Are Springer Spaniels Aggressive?
Springer spaniels are usually not an aggressive dog by nature. They are loving, loyal, friendly, people-pleasers, and an all-around excellent family dog.
They are a happy and friendly dog and typically do not exhibit aggression. Of course, there are exceptions to any rule, which is true with any dog breed, including the springer spaniel.
Read on below to see some points that may be a cause of aggression.
Rules to Follow to Prevent Aggression in Springer Spaniels
Your home is exactly that; it belongs to you and your family. Your springer is a member of your family, but rules need to be put into place just as with children.
There should be no sleeping in your bed. Pack leaders are always higher up than pack members. If you want to allow your spaniel on the couch, that’s fine, but if not, then it’s a firm “no.”
Anything that is not acceptable is always a “no.” If you change your mind depending on your mood, your pup will become confused. Be consistent every time.
Begin all training when your spaniel is a puppy, although older adopted dogs are still trainable. Teach them the off-limits areas as well as the usual sit and stay commands. Training on the leash is also very important. Dogs should be kept on a leash whenever they are out of your yard unless there is a dog park nearby. This is for their safety and the safety of others.
Communication is probably the most crucial part of training and in the prevention of aggression. Use clear, concise words for every command and keep them short but sweet. If you are unhappy with your spaniel, show this in your tone without yelling and screaming. Be firm and calm. When your springer pleases you and responds to commands, show it. Give praise with happiness and excitement.
Come and Go Without Drama
When leaving for the day, say goodbye to your pup but don’t get excited. The same goes for returning home. When you arrive, ignore your spaniel for a few minutes while putting things away and getting settled. Then it’s time to greet them but do so in a calm way without making a giant fuss. This will prevent aggression and separation anxiety by keeping a tranquil household.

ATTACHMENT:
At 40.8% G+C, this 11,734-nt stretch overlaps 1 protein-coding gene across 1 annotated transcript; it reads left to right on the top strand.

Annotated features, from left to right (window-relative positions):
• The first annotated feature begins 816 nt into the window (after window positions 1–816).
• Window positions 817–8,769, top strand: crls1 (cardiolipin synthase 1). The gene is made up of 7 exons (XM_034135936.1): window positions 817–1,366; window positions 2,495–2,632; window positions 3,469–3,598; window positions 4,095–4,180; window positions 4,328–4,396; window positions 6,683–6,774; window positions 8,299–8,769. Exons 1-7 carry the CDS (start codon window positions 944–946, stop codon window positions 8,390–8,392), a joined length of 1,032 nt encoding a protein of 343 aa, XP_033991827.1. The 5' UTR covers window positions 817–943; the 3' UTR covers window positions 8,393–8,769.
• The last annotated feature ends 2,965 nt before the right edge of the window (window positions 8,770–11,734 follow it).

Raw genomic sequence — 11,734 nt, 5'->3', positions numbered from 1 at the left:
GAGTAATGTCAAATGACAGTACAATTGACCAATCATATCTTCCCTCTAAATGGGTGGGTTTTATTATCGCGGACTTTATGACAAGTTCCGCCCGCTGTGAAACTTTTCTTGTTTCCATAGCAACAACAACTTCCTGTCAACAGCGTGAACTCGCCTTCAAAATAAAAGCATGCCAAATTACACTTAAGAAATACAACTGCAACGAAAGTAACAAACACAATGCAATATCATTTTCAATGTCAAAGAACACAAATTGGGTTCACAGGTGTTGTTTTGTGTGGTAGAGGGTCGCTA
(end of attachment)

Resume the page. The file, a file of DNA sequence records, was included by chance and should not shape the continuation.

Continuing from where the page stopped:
Give Love and Have Fun
Along with rules, there must be a time for play with your springer. Give them a lot of love as well as discipline. Love goes a long way. Have fun with them at playtime, a run and fetch session in the park or yard, and even slip into some roughhousing, using care not to let it get out of hand.
Running a close second or even tying with communication is consistency. You always need to be consistent with your springer. Things that are a no are always a no. Changing your mind will confuse and upset your spaniel while showing that the pack leader is not really the boss.
Dominant Aggression in Springer Spaniels
Dominant aggression is a type of aggression. To understand dominant aggression, it helps to understand your springer and every dog’s ancestry. Going back in time to every dog’s bloodline, the wolf is at the center. Every dog is a descendent of wolves.
Dogs are domesticated. There is a pack for wolves and dogs alike, and every pack has its leader or Alpha male. The Alpha keeps the other wolves in line. They eat first, before other pack members. They will only relinquish that right to wolf pups when they become old enough to eat raw meat. With your springer spaniel, you must be the Alpha dog of their pack.
If there are other family members in your household, they will also be higher than your spaniel. Next in line would be the Beta, perhaps a spouse. The Beta wolf is only submissive to the Alpha. Now, this is just an explanation of how the pecking order is among wolves and dogs.